If you are focused on the food industry specifically, or the retail industry more generally, you are likely familiar with the "Amazon Effect." The term refers to Amazon's ability to radically change industries it doesn't operate in, even when it is merely rumors fueling the news narrative.
Case in point: at the end of 2017, Amazon was said to be exploring an entrance into the pharmacy space. Reports indicated that the company acquired pharmacy wholesale licenses in 12 states, and it was unclear whether the company would enter the retail pharmacy business or the pharmaceutical distribution business. Ultimately, the company didn't enter either, but stock prices for both Walgreens and CVS Pharmacy dropped nearly 10% in the aftermath, reported The Street (Oct. 15, 2017). The company did, however, partner with Berkshire Hathaway and JPMorgan to form a non-profit company with the aim of lowering healthcare costs for their hundreds of thousands of U.S. employees. In the aftermath, stock prices for healthcare providers and pharmacy operators fell steeply, reported Forbes (Jan. 30).
With this particular example in mind, I'd like to discuss two recent Amazon developments. First, the company unveiled plans to build a domestic robot, according to people familiar with the matter. Amazon hopes to begin testing the Vesta robot in employees' homes by the end of 2018, and potentially with consumers as early as 2019. The robot may act as a mobile Alexa, going with customers to parts of their home where they don't have Echo devices. Prototypes of the robots have advanced cameras and computer vision software and can navigate through homes like a self-driving car, reported Fortune (April 23).
Amazon has been blurring the lines between brick-and-mortar and online shopping for years now. The introduction and expansion of the Amazon Dash button program and Alexa-enabled voice ordering place physical items within a consumer's home that can lead to retail sales. Additionally, its acquisition of Whole Foods Market and expanding delivery system is melding the home and retail spaces. However, will people truly adopt a robot and bring it into their homes? My answer is yes: Alexa is already personified with a voice and personality. Giving Alexa a physical body seems to be the next evolution of these virtual assistants, and perhaps one day they'll even be able to help consumers cook meals.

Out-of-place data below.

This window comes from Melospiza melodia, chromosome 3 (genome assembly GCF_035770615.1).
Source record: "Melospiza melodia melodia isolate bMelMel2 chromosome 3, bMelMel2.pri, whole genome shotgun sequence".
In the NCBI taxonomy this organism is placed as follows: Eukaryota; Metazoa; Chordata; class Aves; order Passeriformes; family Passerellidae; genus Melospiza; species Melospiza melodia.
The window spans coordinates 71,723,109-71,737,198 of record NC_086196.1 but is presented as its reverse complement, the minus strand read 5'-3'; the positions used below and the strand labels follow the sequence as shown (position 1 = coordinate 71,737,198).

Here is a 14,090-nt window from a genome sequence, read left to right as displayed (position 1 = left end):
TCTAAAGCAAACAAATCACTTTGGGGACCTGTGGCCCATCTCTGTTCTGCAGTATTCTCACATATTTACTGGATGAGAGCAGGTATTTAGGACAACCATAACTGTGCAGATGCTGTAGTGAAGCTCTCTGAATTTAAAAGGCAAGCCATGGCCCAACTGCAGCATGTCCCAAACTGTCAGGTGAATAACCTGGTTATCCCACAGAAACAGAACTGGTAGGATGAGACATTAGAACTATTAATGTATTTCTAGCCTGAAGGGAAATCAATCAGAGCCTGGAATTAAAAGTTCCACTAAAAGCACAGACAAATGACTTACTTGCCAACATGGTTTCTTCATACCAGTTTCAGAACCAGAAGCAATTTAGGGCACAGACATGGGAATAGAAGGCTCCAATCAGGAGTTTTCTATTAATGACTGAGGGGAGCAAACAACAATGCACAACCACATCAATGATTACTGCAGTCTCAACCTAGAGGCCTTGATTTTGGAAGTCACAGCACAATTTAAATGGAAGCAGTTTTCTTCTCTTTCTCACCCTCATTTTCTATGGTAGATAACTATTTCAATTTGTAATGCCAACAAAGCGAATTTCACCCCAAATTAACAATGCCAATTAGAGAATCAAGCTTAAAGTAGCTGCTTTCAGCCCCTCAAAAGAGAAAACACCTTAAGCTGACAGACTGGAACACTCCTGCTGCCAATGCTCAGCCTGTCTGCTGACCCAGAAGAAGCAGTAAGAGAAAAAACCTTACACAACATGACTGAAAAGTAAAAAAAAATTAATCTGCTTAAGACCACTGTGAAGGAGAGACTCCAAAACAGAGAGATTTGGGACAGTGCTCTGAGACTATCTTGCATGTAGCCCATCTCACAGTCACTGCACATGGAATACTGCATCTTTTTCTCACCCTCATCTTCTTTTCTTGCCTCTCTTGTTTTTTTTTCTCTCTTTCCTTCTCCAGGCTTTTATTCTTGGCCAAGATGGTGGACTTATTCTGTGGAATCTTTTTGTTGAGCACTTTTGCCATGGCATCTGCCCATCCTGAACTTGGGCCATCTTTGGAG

The Amazon-bot wouldn't be the first foray Amazon took in entering consumers' homes. In fact, the second news items links up with a blog I wrote in autumn 2017 regarding Amazon Key. The program would allow Amazon to deliver items inside a customer's home in 37 cities. Now, Amazon will begin delivery to vehicles in those 37 cities for Prime members who own General Motors or Volvo vehicles, reported The Washington Times (April 24).
Prime members with a 2015 or newer Chevrolet, Buick, GMC or Cadillac vehicls with GM's OnStar connected-car service, and those with a 2015 or newer Volvo vehicle with an active Volvo On Call account will be eligible for the program. Similar to the company's Amazon Key program, deliveries can be made directly to vehicles. Customers must use the Amazon Key app, which they can link to a connected car, allowing instantaneous communication to indicate where a car is parked and when a delivery is made.
At the time, I wrote that customers might be hesitant to allow a stranger into their homes for delivery, despite the convenience. Walmart was also working on an in-home delivery model at the time, and I wrote:
"While the project is certainly headline worthy and innovative, I'm not sure most of the country is ready for this kind of service. Granted, it seems perfect for Silicon Valley and other parts of the country that are more tech-invested, but I am uncertain most of this country is ready for a person they do not know to enter their homes. How many have the required technology to allow for this type of transaction, anyway?"
The opposite appears true for Amazon Key In-Car. The convenience level is extraordinary: a customer can order an item while at work and have that item delivered to their car, eliminating the need to stop at a store on the way home. While this may work for some packaged foods and other homewares, I don't see how this is practical for fresh food deliveries. Unless someone has a prepared cooler in their trunk, I'm not sure anyone is looking to have two pounds of chopped beef delivered to their vehicle.
However, in the aggregate, these items showcase what Amazon is truly about: convenience. And that convenience is changing consumer perceptions on what can be expected from retailers generally, and in some ways, the food industry specifically. If a consumer wants to stop by and grab food on the way home, they can stop at a Whole Foods Market location. If they want items delivered to their home, Amazon Key allows the products to be stocked in the fridge. If they forgot to add paper towels to their order, they can hit a Dash button. If they are too tired to lift their finger, they can ask Alexa to do it. And now, they can even have their groceries delivered to their car if they so wish.
A robot and car delivery may seem to be a peripheral concern to food industry operators, but the Amazon Effect is rarely that cut and dry. Rather, the two technological developments are part of a broader effort by the company, which is redefining what omnichannel and convenience means to the consumer. Retailers would be wise to develop their own omnichannel offerings to keep pace.
Chris is a business writer and market analyst that focuses on the Markets, Legal and Washington sections of the Food Institute Report. In addition, he assists in compiling data for various Food Institute publications throughout the year. He invites you to contact him via email at firstname.lastname@example.org to talk about anything food-related.
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